This week several Sydney councils decided they would review the use of the weedkiller Roundup, which contains the hotly debated chemical glyphosate. Two Australian law firms – including Maurice Blackburn – are investigating the potential for a class lawsuit against the product’s manufacturer, Bayer, and a 54-year-old gardener, Michael Ogliarolo, is the first Australian to launch action against the behemoth herbicide company.
It will be a nail-biting time for Bayer (formally Monsanto), particularly given the three costly verdicts handed down in the US over the last 12 months. Last month, American couple Alva and Alberta Pilliod were awarded $US 1 billion each in damages, with a jury finding the couple’s use of Roundup was linked to their development of Non-Hodgkin’s Lymphoma (NHL).
While lawsuits in the US have battered Bayer, many in the scientific community are far less convinced. Some believe the World Health Organization’s (WHO) decision to label glyphosate as a possible carcinogen to humans was reckless and based on inconclusive evidence. Organisations such as the Australian Pesticides and Veterinary Medicines Authority and The US Environmental Protection Agency also disagree with WHO’s classification, with both stating that glyphosate is safe when used according to label instructions.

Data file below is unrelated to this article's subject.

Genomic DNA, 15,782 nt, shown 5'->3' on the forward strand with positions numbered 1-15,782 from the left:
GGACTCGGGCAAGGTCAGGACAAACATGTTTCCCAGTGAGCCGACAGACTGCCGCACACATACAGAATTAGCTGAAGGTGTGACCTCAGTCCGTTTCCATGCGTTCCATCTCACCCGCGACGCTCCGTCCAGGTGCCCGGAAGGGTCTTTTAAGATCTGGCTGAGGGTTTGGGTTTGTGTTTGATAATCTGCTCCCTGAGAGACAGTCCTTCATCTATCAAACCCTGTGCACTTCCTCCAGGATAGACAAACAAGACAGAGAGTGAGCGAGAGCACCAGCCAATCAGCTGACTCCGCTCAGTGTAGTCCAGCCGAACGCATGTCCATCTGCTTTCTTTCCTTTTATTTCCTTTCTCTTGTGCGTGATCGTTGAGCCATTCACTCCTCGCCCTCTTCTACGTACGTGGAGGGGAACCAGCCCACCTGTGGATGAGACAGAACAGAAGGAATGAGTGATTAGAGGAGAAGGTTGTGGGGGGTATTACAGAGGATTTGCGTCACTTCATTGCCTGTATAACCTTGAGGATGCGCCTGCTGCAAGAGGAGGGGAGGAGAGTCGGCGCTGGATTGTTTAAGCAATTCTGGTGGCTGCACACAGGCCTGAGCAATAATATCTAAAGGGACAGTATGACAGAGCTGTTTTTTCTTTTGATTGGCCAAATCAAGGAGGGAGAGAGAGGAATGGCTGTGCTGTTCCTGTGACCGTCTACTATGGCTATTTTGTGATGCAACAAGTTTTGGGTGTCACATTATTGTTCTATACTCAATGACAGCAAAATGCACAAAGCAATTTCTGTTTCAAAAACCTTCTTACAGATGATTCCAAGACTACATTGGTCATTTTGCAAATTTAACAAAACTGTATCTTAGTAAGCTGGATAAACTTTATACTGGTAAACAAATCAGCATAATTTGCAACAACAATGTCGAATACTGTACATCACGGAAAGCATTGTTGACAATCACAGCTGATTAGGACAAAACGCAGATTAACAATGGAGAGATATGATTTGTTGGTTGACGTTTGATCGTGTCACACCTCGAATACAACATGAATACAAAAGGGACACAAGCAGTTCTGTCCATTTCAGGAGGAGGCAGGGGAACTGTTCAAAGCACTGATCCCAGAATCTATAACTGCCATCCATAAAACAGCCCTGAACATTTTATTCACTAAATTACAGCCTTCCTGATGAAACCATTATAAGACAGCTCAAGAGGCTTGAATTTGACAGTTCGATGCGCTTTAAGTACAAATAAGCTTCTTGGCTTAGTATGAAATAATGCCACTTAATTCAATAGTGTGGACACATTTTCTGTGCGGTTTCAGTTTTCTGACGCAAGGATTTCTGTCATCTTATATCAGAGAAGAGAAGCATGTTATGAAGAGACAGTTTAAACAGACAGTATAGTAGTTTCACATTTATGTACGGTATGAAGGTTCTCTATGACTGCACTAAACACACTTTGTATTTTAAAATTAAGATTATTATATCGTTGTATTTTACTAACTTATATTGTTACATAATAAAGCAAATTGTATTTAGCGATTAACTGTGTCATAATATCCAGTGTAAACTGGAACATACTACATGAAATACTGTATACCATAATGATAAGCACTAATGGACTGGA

Agriculturalists, too, take issue with WHO’s decision, arguing that glyphosate has helped produce significantly higher yields since the 1980s and improved soil by doing away with till-farming. According to the chairman of Grain producers Australia, Andrew Weidemann: “A ban on glyphosate would be a disaster agronomically.”
Professor Emeritus in Agricultural and Environmental Chemistry, Ivan Kennedy, from the University of Sydney spoke with Campus Review about WHOs classification of glyphosate, the recent US verdicts and what Australian agriculture would be like without glyphosate.Do you have an idea for a story?
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